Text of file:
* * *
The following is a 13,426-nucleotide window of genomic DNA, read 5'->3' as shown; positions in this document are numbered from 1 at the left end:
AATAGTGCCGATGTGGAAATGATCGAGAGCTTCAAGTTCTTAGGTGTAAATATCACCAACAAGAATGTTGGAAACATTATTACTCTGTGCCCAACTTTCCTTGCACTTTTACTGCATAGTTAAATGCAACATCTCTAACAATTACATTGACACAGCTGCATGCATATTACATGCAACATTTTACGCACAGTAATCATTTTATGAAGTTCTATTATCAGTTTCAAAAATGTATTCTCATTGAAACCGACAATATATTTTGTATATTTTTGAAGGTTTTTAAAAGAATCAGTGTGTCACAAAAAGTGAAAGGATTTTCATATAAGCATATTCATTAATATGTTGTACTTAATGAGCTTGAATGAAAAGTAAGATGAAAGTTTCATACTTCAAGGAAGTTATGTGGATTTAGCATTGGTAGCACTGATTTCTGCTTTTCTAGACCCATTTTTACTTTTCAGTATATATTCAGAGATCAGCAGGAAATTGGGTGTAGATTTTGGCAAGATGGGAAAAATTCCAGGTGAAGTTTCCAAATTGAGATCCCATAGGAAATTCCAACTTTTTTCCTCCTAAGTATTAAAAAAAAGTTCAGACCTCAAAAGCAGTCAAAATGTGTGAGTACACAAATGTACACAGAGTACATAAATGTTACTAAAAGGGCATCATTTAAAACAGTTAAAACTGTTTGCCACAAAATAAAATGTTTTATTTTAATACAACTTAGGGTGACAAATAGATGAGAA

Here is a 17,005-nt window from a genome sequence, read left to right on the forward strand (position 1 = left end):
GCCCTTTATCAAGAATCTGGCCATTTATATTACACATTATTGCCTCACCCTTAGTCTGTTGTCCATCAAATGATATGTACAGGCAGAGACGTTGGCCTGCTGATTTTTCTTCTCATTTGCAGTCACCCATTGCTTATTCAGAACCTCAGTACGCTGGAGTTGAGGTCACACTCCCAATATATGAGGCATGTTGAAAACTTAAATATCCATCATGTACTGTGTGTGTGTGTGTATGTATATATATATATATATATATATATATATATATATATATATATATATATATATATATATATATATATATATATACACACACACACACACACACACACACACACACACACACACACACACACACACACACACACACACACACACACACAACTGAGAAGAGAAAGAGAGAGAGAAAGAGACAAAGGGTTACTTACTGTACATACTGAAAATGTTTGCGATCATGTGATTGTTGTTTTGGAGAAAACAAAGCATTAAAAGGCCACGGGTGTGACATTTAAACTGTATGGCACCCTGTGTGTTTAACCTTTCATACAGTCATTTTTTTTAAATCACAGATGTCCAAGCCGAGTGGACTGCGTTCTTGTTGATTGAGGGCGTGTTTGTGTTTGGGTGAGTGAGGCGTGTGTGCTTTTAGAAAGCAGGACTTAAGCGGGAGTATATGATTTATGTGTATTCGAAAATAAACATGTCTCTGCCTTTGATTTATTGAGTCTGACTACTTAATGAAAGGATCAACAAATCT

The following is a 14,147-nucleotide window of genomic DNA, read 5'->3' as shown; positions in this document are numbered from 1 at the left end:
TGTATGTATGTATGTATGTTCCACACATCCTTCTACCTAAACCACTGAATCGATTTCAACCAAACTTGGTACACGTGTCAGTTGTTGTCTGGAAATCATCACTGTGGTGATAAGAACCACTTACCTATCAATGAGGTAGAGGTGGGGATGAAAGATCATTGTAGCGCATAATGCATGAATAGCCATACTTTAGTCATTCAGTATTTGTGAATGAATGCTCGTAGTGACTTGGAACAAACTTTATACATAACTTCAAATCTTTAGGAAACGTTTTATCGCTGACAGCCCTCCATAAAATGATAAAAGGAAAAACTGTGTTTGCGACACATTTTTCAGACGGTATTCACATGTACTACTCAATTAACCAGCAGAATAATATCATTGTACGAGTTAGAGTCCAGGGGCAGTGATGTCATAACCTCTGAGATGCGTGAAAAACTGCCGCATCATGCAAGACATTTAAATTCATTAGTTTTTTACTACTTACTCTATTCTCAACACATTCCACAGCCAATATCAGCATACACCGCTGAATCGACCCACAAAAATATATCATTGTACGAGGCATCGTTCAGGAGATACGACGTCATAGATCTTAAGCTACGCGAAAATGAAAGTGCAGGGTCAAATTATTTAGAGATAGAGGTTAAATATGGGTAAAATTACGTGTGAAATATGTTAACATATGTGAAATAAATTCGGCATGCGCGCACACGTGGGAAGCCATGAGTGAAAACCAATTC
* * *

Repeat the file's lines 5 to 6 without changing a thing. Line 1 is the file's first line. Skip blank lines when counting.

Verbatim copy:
The following is a 14,147-nucleotide window of genomic DNA, read 5'->3' as shown; positions in this document are numbered from 1 at the left end:
TGTATGTATGTATGTATGTTCCACACATCCTTCTACCTAAACCACTGAATCGATTTCAACCAAACTTGGTACACGTGTCAGTTGTTGTCTGGAAATCATCACTGTGGTGATAAGAACCACTTACCTATCAATGAGGTAGAGGTGGGGATGAAAGATCATTGTAGCGCATAATGCATGAATAGCCATACTTTAGTCATTCAGTATTTGTGAATGAATGCTCGTAGTGACTTGGAACAAACTTTATACATAACTTCAAATCTTTAGGAAACGTTTTATCGCTGACAGCCCTCCATAAAATGATAAAAGGAAAAACTGTGTTTGCGACACATTTTTCAGACGGTATTCACATGTACTACTCAATTAACCAGCAGAATAATATCATTGTACGAGTTAGAGTCCAGGGGCAGTGATGTCATAACCTCTGAGATGCGTGAAAAACTGCCGCATCATGCAAGACATTTAAATTCATTAGTTTTTTACTACTTACTCTATTCTCAACACATTCCACAGCCAATATCAGCATACACCGCTGAATCGACCCACAAAAATATATCATTGTACGAGGCATCGTTCAGGAGATACGACGTCATAGATCTTAAGCTACGCGAAAATGAAAGTGCAGGGTCAAATTATTTAGAGATAGAGGTTAAATATGGGTAAAATTACGTGTGAAATATGTTAACATATGTGAAATAAATTCGGCATGCGCGCACACGTGGGAAGCCATGAGTGAAAACCAATTC